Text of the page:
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l-Lysine (Lys) is an essential amino acid and plays an important role in anxiogenic behaviour in both human subjects and rodents. Previous studies have shown the existence of neural plasticity between the Lys-deficient state and the normal state. Lys deficiency causes an increase in noradrenaline release from the hypothalamus and serotonin release from the amygdala in rats. However, no studies have used functional MRI (fMRI) to compare the brain response to ingested Lys in normal, Lys-deficient and Lys-recovered states. Therefore, in the present study, using acclimation training, we performed fMRI on conscious rats to investigate the brain response to an intragastric load of Lys. The brain responses to intragastric administration of Lys (3 mmol/kg body weight) were investigated in six rats intermittently in three states: normal, Lys-deficient and recovered state. First, in the normal state, an intragastric load of Lys activated several brain regions, including the raphe pallidus nucleus, prelimbic cortex and the ventral/lateral orbital cortex. Then, after 6 d of Lys deprivation from the normal state, an intragastric load of Lys activated the ventral tegmental area, raphe pallidus nucleus and hippocampus, as well as several hypothalamic areas. After recovering from the Lys-deficient state, brain activation was similar to that in the normal state. These results indicate that neural plasticity in the prefrontal cortex, hypothalamic area and limbic system is related to the internal Lys state and that this plasticity could have important roles in the control of Lys intake.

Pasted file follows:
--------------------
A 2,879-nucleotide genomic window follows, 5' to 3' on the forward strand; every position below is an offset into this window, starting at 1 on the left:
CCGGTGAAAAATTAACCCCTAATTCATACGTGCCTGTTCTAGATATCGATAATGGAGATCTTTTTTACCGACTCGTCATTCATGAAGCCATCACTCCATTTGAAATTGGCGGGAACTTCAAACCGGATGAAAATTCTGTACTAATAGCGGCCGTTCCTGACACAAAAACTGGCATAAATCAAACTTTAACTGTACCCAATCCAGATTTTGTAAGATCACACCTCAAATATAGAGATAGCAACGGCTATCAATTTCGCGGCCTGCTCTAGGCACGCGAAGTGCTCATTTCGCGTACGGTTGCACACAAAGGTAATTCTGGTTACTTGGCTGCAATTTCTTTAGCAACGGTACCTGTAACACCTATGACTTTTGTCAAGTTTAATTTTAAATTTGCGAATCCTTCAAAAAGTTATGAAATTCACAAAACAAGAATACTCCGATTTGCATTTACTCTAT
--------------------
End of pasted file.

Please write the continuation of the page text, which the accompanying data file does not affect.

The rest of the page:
Recent studies indicate that l-glutamate (l-Glu), abundant in many foods, is a stimulator of gastric vagal afferent nerves. The aim of the present study was to examine the possibility that l-Glu supplementation of a protein-rich liquid diet may prevent the incidence of diarrhoea during repetitive intra-gastric tube feeding. The gastric vagal afferent nerve recording of rats indicated that intra-gastric administration of a protein-rich liquid diet supplemented with 0·5 % monosodium glutamate enhanced the basal afferent activities seen with the protein-rich diet alone. The examination of the faeces showed that the addition of monosodium glutamate to the liquid diet significantly prevented the incidence of diarrhoea induced by repetitive gastric feeding. In conclusion, supplementation of an enteral liquid diet with free l-Glu may ameliorate diarrhoea during intra-gastric tube feeding by sending visceral glutamate information from the stomach to the brain.
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